Sunday, September 30, 2007

Giuliani and the woman taken in adultery

As readers of this blog will know, I have been keeping an eye out for the way the Giuliani campaign will handle his three marriages in light of "family values" notions of the religious right.

In an interview with David Brody of the Christian Broadcast Network posted on line on Friday (I found only this video version), it turns out that Giuliani has a special affinity for the story of Jesus and the woman taken in adultery in John's gospel.

"I'm guided very, very often about, `Don't judge others, lest you be judged,'" Giuliani told CBN interviewer David Brody. "I'm guided a lot by the story of the woman that was going to be stoned, and Jesus put the stones down and said, 'He that hasn't sinned, cast the first stone,' and everybody disappeared.

"It seems like nowadays in America, we have people that think they could've passed that test," he said. "And I don't think anybody could've passed that test but Jesus."

The AP points out some differences between Giuliani's version and the biblical text:

In the New Testament story, related in the Gospel of John, Jesus does not actually hold stones. The Pharisees bring Jesus a woman charged with adultery, reminding him the punishment for adultery is stoning. They are testing Jesus in an effort to charge him with breaking the law.

The Gospel reads: "But when they continued asking him, he straightened up and said to them, 'Let the one among you who is without sin be the first to throw a stone at her.'

"... And in response, they went away one by one, beginning with the elders."


The Daily News puts it this way:-

Rudy Giuliani has a response for critics who find fault in his personal life: "He that hasn't sinned, cast the first stone."

I'd like to know which aspects of his life Giuliani regards as sinful. Or is this line just a useful response to silence critics? It avoids specific details of his personal life including his divorce from second wife Donna Hanover.

Here's how the LA Times describes it: Giuliani riveted New York City when, while still mayor, he announced during a 2000 news conference that his second marriage was over -- before telling his then-wife, Donna Hanover. Hanover later asked a judge to bar Giuliani from bringing his girlfriend (and now wife) to the New York mayor's official residence, Gracie Mansion, while the family still lived there.

According to the LA times, he's made inroads into the gender gap since June. A Gallup Poll released Friday shows a radical shift in the landscape, with Giuliani enjoying slightly more support among women than men, 34% to 31%.

Meantime, the Wall Street Journal just thinks that Guiliani is weird.

2 comments:

Julie said...

I find it interesting that Guiliani chose a story about an adulterer. Does he think that he is an adulterer? Or does he just think other people think that?

Frankly, it's not a bad strategy. This is one of the things that I find so interesting about American politics. All of the candidates make such a heroic effort to appear perfect - the perfect family, the perfect faith life, etc. Rather than just acknowledging that no one is perfect and that they have occasionally been less than perfect themselves, they spin every event in their lives to look 'perfect.' It is sort of interesting to have a candidate remind the religious community that perfection was not a requirement for Jesus and maybe it shouldn't be for a potential political candidate.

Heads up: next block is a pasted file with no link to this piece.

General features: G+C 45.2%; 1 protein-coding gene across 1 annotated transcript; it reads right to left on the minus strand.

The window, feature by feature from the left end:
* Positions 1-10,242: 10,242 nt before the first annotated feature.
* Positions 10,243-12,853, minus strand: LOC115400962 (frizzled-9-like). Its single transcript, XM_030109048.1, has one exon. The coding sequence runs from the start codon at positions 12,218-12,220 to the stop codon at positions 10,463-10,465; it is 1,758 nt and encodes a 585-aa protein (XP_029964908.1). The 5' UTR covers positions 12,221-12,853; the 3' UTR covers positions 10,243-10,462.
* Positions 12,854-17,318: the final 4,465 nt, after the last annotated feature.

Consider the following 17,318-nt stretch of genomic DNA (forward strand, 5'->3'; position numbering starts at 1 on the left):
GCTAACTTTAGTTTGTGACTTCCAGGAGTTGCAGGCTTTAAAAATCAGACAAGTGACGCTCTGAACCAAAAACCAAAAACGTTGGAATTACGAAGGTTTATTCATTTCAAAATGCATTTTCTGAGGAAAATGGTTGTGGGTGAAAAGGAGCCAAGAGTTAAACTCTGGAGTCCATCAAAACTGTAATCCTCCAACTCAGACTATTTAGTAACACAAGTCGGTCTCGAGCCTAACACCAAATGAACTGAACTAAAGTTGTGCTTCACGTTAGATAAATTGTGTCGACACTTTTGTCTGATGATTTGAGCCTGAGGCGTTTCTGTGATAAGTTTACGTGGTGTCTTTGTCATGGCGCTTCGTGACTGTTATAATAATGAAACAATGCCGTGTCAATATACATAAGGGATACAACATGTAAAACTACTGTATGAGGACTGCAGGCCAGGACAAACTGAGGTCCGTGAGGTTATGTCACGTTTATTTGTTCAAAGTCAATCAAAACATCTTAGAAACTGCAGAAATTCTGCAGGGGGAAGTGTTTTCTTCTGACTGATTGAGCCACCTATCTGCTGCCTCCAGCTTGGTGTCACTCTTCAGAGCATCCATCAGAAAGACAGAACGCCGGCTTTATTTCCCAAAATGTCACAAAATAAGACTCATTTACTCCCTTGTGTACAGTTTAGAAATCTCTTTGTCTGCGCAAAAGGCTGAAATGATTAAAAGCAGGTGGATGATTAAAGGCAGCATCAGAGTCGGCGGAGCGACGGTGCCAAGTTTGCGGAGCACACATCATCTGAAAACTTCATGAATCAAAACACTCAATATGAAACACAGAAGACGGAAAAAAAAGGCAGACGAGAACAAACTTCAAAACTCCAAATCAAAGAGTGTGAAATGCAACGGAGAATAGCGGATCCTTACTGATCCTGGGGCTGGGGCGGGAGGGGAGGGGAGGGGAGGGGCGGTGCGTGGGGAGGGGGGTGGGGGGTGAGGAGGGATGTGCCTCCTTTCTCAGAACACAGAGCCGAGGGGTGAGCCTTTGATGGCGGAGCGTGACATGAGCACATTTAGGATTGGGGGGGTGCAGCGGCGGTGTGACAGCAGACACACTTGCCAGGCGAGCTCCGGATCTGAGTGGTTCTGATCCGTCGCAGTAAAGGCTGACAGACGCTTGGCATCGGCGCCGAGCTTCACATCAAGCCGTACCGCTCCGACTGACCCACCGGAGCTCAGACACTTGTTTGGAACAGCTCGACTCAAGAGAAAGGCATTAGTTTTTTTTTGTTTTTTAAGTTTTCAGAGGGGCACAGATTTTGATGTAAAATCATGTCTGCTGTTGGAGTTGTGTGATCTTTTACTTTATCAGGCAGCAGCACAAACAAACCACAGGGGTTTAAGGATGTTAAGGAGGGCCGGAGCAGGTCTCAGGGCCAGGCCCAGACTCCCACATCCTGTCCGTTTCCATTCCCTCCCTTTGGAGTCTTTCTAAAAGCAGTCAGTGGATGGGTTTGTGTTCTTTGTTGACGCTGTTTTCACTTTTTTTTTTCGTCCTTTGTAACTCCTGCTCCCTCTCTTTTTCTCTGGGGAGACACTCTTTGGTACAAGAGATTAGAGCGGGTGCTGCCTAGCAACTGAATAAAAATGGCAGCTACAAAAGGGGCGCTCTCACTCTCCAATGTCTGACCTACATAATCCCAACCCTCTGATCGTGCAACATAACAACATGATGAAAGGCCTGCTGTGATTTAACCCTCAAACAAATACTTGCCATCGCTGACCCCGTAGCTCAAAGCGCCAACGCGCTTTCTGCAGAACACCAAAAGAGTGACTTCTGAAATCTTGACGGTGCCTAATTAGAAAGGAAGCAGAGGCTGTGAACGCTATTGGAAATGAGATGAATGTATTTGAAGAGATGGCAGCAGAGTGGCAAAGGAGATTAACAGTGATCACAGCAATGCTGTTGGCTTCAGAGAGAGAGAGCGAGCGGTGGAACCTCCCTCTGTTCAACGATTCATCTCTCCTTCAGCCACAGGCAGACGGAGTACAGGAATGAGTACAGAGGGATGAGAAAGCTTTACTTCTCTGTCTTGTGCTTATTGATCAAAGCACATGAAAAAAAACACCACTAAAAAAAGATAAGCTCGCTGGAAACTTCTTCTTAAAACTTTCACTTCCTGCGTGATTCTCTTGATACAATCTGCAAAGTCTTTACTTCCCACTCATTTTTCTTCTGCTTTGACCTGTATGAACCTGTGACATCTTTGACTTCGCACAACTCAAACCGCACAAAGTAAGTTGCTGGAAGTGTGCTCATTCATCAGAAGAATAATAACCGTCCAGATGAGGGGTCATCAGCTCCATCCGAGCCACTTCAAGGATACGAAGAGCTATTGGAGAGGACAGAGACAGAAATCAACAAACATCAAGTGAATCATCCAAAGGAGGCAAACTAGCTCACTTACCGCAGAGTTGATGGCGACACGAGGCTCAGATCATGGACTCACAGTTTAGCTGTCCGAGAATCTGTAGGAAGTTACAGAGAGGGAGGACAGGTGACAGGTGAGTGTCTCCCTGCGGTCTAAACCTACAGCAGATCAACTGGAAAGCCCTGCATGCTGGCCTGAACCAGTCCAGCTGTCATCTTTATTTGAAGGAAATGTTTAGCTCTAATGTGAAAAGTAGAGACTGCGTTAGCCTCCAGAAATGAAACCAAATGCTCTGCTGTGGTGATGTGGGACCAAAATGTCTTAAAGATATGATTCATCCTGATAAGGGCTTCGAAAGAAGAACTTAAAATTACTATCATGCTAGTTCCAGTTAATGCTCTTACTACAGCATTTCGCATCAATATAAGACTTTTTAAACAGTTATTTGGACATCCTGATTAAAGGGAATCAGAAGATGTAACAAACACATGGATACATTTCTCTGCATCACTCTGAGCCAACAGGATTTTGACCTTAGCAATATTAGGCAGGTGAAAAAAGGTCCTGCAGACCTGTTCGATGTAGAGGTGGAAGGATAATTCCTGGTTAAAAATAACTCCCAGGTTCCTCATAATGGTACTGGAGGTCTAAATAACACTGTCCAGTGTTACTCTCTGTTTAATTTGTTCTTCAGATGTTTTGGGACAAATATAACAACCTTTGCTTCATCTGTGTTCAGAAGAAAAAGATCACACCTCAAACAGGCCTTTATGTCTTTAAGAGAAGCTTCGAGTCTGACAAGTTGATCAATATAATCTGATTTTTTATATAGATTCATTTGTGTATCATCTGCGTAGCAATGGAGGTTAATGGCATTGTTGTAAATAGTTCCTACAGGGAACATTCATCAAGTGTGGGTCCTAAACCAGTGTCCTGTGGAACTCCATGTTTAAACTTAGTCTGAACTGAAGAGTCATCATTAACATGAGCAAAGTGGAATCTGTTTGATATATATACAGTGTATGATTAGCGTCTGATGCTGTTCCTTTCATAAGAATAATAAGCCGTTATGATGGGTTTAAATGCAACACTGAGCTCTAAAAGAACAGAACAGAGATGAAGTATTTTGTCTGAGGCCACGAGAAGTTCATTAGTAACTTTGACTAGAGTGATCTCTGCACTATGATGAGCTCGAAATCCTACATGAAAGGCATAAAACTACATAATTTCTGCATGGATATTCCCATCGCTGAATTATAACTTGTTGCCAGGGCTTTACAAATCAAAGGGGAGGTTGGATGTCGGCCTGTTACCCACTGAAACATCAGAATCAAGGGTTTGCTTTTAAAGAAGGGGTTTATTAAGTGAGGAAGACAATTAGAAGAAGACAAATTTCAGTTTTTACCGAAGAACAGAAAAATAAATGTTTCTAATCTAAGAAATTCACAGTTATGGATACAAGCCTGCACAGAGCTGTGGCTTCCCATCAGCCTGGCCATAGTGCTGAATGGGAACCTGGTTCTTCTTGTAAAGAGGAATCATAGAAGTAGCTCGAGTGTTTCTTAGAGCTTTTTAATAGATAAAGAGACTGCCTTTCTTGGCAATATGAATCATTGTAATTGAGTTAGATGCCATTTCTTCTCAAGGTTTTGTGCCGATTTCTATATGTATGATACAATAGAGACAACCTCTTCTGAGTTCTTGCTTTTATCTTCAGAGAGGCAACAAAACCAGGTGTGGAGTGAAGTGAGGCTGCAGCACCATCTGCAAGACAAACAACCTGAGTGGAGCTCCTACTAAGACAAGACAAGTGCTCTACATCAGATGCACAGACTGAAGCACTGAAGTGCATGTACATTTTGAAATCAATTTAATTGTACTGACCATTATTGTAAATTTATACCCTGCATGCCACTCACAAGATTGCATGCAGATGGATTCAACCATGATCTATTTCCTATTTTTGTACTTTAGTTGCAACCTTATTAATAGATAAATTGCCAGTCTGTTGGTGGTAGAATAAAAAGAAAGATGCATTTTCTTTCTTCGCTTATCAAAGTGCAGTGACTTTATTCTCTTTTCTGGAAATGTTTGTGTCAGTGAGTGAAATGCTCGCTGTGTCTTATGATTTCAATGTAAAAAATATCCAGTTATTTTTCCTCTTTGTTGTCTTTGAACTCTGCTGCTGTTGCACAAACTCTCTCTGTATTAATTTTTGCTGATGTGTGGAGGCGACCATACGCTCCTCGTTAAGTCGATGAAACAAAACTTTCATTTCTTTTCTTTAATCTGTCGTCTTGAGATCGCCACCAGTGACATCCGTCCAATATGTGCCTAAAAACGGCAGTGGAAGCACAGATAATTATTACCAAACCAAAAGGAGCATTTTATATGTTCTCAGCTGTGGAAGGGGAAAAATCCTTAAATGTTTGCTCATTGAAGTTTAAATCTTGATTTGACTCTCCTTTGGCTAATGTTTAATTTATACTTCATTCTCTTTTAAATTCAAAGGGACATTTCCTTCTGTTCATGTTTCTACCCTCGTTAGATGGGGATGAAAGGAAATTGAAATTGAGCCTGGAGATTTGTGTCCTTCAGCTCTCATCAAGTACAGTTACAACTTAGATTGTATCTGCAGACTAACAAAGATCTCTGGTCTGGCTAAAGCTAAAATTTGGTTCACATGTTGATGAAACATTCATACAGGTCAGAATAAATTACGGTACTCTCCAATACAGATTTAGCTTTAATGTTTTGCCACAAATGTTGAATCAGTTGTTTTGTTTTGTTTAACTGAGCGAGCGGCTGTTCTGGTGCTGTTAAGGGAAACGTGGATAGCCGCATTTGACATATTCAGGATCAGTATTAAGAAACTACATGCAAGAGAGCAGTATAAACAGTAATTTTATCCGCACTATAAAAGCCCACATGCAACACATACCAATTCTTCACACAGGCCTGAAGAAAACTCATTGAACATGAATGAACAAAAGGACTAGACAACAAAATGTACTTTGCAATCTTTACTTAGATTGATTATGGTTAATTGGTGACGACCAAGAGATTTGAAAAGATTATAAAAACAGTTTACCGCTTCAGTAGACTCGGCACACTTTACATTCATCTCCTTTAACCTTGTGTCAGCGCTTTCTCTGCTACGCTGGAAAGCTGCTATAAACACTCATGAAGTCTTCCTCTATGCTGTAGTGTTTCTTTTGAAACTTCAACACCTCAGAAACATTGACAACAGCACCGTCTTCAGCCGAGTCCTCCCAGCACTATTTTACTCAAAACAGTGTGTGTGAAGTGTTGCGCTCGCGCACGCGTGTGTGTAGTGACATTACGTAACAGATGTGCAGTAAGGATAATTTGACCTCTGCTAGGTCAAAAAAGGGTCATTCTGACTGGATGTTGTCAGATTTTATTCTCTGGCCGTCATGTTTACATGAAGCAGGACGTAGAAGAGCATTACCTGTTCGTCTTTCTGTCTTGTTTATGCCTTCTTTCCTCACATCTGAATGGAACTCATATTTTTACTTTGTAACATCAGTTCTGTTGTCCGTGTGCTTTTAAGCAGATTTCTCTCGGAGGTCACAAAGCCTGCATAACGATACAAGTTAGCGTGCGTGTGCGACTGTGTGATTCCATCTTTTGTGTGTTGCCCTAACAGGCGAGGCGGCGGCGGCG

moyerdc said...

Not that conservative Christians should eschew additional reminders from tainted messengers with ulterior motives, but we do get reminded every time we pray "forgive us...as we forgive others" that we may not demand morally perfect political candidates.

(Taking issue with Julie however, God does always and justly require perfection. Thankfully, he imputes Jesus' to whomever repents and believes in him. I’ll leave more about alien righteousness to the Good professor.)

That said, I don’t think conservatives' concerns about Rudy's wedding habit stems from our graceless insistence on his perfection or our being unjustly judgmental. Giuliani’s campaign and the media (even conservative Sean Hannity) misdiagnose our disappointment with Rudy. We’re not preoccupied with his multiple marriage licenses per se, or even with his lousy marital track record. We just don’t want to hypocritically endorse candidates who display the kind of impenitence or moral insincerity that animated our opposition to the incorrigible Bill Clinton.

What conservatives (religious and/or political) are struggling to avoid is inconsistency. What we’re struggling to remain committed to is reserving our enthusiasm for candidates whose platforms and skills aren’t at odds with, or a substitute for, their convictions and character.

We’re all basket cases, so we don’t deserve Presidents who are paragons of virtue. Is it then hypocritical to promote virtue beyond one’s own attainments? Is there not still something to be said for (more obviously less virtuous) leaders frankly (if not humbly) conceding that (if not specifically how) their own lives have been less than exemplary of (if not at odds with) the high and honorable standards they are commended for championing?